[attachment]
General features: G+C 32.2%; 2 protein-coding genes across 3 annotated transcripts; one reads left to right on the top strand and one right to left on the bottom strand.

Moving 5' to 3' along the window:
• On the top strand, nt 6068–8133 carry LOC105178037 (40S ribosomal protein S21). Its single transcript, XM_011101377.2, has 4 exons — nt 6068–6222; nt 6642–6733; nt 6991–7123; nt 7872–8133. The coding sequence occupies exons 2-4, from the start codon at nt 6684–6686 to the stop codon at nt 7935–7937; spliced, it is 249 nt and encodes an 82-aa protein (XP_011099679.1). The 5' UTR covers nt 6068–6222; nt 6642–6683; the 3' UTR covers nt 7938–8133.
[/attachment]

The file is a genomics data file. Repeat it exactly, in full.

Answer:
General features: G+C 32.2%; 2 protein-coding genes across 3 annotated transcripts; one reads left to right on the top strand and one right to left on the bottom strand.

Moving 5' to 3' along the window:
• On the top strand, nt 6068–8133 carry LOC105178037 (40S ribosomal protein S21). Its single transcript, XM_011101377.2, has 4 exons — nt 6068–6222; nt 6642–6733; nt 6991–7123; nt 7872–8133. The coding sequence occupies exons 2-4, from the start codon at nt 6684–6686 to the stop codon at nt 7935–7937; spliced, it is 249 nt and encodes an 82-aa protein (XP_011099679.1). The 5' UTR covers nt 6068–6222; nt 6642–6683; the 3' UTR covers nt 7938–8133.